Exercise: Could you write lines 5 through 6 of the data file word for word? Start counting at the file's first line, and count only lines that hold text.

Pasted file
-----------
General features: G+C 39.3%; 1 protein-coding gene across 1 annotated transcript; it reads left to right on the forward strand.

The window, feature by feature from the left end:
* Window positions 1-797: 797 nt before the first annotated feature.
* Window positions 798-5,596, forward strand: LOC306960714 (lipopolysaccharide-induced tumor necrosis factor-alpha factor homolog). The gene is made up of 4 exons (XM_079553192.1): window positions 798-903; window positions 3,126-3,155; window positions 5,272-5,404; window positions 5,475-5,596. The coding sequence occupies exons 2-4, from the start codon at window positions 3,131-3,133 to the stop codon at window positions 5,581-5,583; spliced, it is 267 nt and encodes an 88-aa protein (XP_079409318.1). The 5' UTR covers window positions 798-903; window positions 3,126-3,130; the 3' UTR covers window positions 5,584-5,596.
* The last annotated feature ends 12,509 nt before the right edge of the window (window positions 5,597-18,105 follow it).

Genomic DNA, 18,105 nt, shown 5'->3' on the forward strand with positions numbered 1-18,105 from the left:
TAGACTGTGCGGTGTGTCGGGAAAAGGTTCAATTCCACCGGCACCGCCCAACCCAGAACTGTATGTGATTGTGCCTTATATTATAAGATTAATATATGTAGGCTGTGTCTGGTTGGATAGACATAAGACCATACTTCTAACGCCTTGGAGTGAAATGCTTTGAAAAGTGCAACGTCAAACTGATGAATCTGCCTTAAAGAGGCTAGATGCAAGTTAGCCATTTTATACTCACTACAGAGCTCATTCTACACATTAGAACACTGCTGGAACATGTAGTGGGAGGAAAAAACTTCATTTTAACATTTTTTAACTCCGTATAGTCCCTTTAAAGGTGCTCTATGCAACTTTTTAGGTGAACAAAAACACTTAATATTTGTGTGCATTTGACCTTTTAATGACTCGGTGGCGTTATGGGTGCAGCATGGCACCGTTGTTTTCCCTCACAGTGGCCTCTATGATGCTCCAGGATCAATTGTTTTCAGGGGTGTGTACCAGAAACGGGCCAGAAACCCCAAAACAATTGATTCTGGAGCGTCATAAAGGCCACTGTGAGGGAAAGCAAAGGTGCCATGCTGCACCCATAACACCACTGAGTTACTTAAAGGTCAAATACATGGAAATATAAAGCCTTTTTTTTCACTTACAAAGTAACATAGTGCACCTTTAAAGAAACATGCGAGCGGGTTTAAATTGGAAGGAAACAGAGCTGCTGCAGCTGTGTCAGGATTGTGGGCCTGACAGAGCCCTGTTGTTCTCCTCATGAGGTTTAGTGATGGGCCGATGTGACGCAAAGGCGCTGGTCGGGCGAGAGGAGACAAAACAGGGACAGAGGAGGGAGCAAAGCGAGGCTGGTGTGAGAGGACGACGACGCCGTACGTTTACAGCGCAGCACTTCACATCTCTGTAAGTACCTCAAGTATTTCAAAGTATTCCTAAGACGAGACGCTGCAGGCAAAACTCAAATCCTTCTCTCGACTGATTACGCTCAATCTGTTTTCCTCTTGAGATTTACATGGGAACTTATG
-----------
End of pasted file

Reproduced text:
* The last annotated feature ends 12,509 nt before the right edge of the window (window positions 5,597-18,105 follow it).

Genomic DNA, 18,105 nt, shown 5'->3' on the forward strand with positions numbered 1-18,105 from the left: